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Articles by Chris A. Paschke, CPF GCF

Framing Matters, IEA Newsletter - Wax-On


September 2011

I realize understanding hardware is something all framers should already have a grasp of, but there is nothing wrong with a few tips and a little basic terminology for clarificarion.

Screws fall into a category of hardware correctly known as fasteners. Since nails and tacks can pull out of wood for lack of grip, the threading of a screw can hold much more secure. That said, there are some of the same issues with screws that were covered in my May 2011 column "Off With Their Heads" — when discussing screw eyes. In soft wood—pine, reconstituted wood, MDF—threading may create sawdust rather than grabbing wood grain which allows a stressed screw to pull out with time and gravity. Screws can also stress the sides of the frame where they are inserted by weakening wood narrow frames, so multiple screws and steel hangers should be used.

Shaft Weight or Gauge

Though the professional numbering system for fasteners may be rather confusing—based on dimensions and threading—smaller screws have been simplified by an industry number designation preceded by the # sign. These numeric sizes are shaft diameters that have been standardized based on sizes commonly in use in the hardware market. These do not show a number of threads-per-inch designation and run from #0 through #15, with #0 the smallest and #15 the largest. — In framing #4, #6 or #8 are most common, with #3 and #10 occasionally needed (photo 1).

201109_001Photo 1
Top row: Round head #8x¾"; Pan head #6x½", #6x⅜"; Flat head #6x⅝". Bottom row: Round head 4x⅝", 4x½", 4x⅜"; Flat head 4x¾", 4x⅝" 4x⅜"; Round head tiny #3x¼"

Types of Fasteners

For our purposes screws are identified and selected by shaft # (#3, #4, #6, #8); category (Wood, Metal, Machine); head style (Flat head, Pan head, Round head); and drive (Phillips, Slotted, Combination). Wood screws have a smooth shank at the top with a tapered point for easy insertion. Metal screws—aka sheet metal screws—are fully threaded head to point. — By selecting fully threaded shafts there is more bite to the screw for use in framing (photo 2). Though there are many head styles with flat head, pan head, and round head being most common for framing. Flat head screws are chosen when countersinking so the head is flush with the wood surface leaving nothing protruding (photo 3). Round head screws have a domed shape, while pan head screws have a slightly rounded head with short vertical sides (see photo above). Pan head or round head are most common for D-rings, D-straps and steel plate hangers.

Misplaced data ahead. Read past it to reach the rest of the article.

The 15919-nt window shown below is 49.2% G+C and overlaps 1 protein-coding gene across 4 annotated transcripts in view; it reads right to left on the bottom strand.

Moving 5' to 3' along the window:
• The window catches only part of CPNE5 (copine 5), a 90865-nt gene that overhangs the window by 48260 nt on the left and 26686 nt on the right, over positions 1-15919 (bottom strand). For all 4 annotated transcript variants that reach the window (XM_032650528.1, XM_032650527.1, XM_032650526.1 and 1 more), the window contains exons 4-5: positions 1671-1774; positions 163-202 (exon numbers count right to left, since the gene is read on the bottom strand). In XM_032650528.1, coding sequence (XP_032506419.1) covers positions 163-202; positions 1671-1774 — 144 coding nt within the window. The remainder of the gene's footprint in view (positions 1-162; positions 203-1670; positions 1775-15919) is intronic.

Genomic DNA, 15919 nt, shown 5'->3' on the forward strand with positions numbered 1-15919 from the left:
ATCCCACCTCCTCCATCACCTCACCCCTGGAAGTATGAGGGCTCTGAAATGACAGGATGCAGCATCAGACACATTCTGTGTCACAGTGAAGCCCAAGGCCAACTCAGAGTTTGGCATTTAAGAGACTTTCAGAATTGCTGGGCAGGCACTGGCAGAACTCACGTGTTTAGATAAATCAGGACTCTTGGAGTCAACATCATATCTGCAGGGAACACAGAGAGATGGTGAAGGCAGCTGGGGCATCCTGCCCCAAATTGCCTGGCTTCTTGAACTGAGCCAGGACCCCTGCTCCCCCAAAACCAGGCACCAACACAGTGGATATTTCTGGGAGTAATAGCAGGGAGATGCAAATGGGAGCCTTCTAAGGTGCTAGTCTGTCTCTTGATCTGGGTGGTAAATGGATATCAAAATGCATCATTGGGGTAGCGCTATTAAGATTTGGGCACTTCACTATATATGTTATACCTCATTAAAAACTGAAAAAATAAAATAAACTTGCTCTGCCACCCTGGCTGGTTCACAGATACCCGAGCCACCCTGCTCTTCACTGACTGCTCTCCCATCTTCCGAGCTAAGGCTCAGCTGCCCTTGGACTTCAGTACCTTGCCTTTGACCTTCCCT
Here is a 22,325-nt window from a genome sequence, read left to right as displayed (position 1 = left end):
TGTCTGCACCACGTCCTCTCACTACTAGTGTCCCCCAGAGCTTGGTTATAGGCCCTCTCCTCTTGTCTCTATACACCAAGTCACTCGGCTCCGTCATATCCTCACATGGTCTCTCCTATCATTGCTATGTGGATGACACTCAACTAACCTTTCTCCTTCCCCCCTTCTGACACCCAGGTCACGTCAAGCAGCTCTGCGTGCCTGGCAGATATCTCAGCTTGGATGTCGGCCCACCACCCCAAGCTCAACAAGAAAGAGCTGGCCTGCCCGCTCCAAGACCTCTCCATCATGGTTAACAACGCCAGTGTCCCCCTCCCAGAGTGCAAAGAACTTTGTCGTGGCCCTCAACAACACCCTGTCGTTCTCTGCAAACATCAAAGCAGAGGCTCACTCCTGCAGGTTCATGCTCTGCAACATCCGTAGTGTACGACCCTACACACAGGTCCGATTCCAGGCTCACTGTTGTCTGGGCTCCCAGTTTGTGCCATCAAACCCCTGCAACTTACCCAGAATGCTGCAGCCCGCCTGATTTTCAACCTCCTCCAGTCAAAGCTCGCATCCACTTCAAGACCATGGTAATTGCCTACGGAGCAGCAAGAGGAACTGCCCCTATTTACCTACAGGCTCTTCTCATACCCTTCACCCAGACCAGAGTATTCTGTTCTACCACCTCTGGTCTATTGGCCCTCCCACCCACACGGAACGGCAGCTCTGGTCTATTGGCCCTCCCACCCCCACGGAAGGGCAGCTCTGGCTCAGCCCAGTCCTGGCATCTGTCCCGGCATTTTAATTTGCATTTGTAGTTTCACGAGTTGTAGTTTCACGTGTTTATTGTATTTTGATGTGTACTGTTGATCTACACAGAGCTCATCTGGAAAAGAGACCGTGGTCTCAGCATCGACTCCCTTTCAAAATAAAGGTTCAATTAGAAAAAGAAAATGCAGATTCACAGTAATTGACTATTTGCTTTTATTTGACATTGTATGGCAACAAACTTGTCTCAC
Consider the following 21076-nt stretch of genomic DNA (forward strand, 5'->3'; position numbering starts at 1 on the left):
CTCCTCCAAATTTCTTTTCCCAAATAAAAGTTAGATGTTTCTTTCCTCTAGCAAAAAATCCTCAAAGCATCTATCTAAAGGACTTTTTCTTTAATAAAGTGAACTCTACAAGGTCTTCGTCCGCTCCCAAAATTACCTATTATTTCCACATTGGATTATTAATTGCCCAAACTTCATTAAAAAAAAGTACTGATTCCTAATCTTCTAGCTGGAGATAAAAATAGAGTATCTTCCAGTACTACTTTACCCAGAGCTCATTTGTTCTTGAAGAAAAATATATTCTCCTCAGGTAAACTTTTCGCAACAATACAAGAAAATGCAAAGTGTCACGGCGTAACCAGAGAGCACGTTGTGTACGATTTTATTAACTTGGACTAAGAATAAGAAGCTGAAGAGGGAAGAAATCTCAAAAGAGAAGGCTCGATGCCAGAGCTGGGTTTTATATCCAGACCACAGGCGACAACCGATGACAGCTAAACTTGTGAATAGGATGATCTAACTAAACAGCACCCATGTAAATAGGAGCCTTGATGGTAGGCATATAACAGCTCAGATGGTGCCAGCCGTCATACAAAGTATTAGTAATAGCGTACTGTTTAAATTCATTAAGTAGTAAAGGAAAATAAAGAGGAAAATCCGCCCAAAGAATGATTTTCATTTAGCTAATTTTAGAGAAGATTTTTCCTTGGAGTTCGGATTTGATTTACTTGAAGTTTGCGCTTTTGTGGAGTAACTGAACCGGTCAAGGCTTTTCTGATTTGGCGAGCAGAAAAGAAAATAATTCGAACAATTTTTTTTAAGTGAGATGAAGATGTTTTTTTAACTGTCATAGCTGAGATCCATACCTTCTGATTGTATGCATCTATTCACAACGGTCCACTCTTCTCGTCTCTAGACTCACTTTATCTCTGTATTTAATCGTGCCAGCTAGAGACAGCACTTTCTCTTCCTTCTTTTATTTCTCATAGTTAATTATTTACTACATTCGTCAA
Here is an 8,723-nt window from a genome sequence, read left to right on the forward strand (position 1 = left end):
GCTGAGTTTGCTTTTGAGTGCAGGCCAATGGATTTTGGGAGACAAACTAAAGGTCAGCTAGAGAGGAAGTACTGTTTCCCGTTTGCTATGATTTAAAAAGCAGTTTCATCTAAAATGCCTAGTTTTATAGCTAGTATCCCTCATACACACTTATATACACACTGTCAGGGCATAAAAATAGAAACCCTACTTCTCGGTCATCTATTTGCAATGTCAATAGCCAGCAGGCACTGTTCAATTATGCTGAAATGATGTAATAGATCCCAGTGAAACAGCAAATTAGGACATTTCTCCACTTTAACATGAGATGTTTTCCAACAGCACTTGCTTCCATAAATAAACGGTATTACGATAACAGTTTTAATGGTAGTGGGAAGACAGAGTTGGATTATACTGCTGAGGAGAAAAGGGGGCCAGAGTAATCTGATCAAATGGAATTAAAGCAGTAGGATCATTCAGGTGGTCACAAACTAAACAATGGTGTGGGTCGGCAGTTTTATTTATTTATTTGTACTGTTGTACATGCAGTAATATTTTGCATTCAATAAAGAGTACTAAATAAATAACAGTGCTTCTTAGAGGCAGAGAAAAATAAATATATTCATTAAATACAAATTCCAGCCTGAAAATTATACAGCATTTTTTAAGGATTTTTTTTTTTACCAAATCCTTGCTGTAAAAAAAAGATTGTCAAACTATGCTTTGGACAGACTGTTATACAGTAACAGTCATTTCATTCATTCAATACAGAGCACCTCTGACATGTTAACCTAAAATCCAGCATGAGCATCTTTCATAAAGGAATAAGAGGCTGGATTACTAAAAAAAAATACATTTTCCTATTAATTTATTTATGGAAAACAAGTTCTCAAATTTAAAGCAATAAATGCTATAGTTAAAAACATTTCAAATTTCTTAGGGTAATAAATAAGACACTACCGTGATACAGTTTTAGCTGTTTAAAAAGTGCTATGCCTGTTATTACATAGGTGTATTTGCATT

201109_002Photo 2
Wood screw with no threads at top (L), metal screw is threaded full length(R).

201109_003Photo 3
Flat head machine screw countersunk to be flush with back of float frame.

Drive configurations are numerous but straight slotted, Phillips and combination are shown here. Slotted drive is traditional and what is installed with a standard flat screwdriver. The combination drive—aka cross slot—was originally designed for the Phillips screwdriver and some of the foreign screws are still of this design, where only a Phillips type screwdriver should be used. Hardware purchased out of Canada often has the combination drive pattern.

201109_004Photo 4
Slotted drive, pan head (L), Combination drive, pan head (C), Phillips drive, flat head (R).

Matching the correct screw shaft #, head, and drive can greatly simplify installation. Phillips seem less likely to slip than a slotted screw and tiny #3 round head screws best hold a small sawtooth hanger. The smaller #4 and #3 Phillips head often require a smaller PH#1 screwdriver or electric driver tip for installation rather than the usual PH#2. Using too large of a driver may strip the drive head. Stocking twelve different sizes of screws may sound like a lot until you realize that there are four different shaft weights with a variety of lengths and drive patterns—all of which do serve a specific need.

I stock mostly Phillips or combination drive, flat and pan head style screws, #4 and #6, in lengths from ⅜" to 1", and with very little investment I am ready for almost anything. Yes I do have a tiny #3 and a few #8, but they aren't called for often. At deadline time when all that is left is the fitting and hanging hardware—don't be left wishing you had ¾" #4 flathead for that float frame when all you have is a ⅝". Yes, ⅛" can make a difference!

Copyright © 2011 Chris A Paschke

For more articles on mounting basics look under the mounting section in Articles by Subject.
Additional information on all types of mounting is found in:
The Mounting and Laminating Handbook, Second Edition, 2002,
The Mounting And Laminating Handbook, Third Edition, 2008 and
Creative Mounting, Wrapping, And Laminating, 2000 will teach you everything you need to know about getting the most from your dry mount equipment and materials as an innovative frame designer.

All books are available from Designs Ink Publishing through this website.

Chris A Paschke, CPF GCF
Designs Ink
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